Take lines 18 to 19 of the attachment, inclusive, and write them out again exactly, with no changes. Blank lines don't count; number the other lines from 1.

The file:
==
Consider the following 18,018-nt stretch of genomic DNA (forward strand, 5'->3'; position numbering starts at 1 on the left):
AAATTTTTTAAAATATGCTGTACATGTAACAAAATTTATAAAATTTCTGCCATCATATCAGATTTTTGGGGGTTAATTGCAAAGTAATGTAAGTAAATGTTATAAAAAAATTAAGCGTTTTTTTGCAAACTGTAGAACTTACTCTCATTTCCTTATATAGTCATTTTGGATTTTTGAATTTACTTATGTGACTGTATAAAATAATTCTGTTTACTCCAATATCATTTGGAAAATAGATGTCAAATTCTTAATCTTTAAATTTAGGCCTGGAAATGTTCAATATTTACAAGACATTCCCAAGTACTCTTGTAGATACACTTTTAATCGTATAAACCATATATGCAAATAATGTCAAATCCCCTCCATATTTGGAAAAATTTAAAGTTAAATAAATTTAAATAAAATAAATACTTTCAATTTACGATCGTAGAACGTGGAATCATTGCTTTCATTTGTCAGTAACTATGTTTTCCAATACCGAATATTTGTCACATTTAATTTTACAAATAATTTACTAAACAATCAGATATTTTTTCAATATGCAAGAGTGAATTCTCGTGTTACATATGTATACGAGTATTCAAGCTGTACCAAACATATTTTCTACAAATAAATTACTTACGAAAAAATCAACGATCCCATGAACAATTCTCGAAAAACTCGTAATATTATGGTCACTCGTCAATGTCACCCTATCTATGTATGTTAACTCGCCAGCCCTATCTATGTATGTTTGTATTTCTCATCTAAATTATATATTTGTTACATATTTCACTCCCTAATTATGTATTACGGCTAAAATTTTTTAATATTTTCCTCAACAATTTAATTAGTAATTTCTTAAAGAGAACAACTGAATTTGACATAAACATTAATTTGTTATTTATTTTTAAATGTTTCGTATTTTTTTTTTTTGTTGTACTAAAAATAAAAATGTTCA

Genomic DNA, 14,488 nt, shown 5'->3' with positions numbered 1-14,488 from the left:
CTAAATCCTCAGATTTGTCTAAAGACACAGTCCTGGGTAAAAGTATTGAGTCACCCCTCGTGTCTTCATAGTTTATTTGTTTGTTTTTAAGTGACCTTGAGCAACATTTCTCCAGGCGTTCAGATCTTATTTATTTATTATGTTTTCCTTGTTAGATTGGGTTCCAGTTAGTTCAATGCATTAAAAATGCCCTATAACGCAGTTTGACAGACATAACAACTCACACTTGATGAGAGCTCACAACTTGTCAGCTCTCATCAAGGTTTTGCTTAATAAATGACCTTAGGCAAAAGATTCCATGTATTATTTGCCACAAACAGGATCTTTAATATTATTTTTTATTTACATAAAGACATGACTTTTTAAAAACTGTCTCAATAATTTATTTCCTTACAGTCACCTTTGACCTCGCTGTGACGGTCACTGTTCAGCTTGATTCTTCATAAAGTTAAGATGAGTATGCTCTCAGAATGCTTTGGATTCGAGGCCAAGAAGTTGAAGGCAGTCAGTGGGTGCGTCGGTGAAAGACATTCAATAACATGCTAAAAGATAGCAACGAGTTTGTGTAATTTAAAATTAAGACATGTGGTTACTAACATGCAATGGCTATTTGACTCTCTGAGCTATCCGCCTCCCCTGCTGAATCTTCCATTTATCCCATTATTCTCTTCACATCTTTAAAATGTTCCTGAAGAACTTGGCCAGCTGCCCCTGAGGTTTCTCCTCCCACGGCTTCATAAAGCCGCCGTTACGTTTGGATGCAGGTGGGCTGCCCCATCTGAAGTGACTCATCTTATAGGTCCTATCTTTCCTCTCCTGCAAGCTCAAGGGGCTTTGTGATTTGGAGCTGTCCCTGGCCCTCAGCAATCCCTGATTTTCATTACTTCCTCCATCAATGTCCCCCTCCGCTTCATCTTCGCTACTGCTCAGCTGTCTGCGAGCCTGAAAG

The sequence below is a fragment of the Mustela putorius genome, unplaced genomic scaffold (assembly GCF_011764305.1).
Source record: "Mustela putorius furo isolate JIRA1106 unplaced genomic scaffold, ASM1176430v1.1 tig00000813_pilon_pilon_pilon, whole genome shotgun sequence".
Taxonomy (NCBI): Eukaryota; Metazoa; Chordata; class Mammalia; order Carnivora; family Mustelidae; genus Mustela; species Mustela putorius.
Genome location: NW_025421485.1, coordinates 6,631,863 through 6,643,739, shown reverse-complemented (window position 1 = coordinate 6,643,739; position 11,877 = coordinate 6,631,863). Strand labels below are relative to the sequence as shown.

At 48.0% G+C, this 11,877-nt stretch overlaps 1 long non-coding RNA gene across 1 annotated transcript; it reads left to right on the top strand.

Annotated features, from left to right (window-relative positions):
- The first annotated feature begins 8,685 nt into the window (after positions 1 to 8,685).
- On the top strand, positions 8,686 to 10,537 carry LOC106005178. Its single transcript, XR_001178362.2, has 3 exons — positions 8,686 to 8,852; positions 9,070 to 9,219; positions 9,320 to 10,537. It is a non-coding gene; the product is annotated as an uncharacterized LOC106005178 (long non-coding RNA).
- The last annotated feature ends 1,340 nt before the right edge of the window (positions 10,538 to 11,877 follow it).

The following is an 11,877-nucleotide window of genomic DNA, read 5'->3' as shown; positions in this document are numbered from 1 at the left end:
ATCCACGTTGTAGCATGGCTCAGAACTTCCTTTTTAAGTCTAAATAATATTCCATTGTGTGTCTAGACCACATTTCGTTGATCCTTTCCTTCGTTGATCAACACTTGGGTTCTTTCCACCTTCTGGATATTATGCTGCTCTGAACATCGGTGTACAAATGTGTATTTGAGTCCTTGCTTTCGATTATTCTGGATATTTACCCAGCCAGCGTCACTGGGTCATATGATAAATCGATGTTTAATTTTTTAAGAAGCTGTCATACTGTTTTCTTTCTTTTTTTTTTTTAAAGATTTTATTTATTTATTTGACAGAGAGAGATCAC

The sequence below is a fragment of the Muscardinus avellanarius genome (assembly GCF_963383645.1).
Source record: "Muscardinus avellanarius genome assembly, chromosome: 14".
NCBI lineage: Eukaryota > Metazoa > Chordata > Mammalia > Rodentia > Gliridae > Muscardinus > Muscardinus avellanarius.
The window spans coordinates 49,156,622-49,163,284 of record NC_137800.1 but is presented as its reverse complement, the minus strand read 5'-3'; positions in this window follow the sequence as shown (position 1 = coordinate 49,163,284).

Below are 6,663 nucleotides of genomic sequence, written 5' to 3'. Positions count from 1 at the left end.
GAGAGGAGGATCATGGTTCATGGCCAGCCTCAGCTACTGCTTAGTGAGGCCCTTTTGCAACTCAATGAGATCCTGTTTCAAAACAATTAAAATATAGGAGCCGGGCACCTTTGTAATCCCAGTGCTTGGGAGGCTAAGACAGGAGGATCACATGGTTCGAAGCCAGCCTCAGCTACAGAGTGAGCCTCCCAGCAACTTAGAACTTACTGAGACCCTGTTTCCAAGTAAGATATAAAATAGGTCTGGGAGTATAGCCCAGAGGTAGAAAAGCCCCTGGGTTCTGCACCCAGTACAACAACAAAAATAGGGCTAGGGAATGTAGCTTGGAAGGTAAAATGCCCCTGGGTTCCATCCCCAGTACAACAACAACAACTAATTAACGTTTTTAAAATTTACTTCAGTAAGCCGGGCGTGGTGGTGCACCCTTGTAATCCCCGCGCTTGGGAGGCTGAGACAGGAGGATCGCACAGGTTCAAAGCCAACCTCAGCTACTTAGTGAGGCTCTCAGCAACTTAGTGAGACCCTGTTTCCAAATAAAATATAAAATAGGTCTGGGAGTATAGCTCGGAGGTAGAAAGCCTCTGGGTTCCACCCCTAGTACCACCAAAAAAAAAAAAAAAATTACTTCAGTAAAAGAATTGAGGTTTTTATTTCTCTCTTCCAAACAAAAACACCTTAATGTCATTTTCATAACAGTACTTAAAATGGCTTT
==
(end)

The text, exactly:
NCBI lineage: Eukaryota > Metazoa > Chordata > Mammalia > Rodentia > Gliridae > Muscardinus > Muscardinus avellanarius.
The window spans coordinates 49,156,622-49,163,284 of record NC_137800.1 but is presented as its reverse complement, the minus strand read 5'-3'; positions in this window follow the sequence as shown (position 1 = coordinate 49,163,284).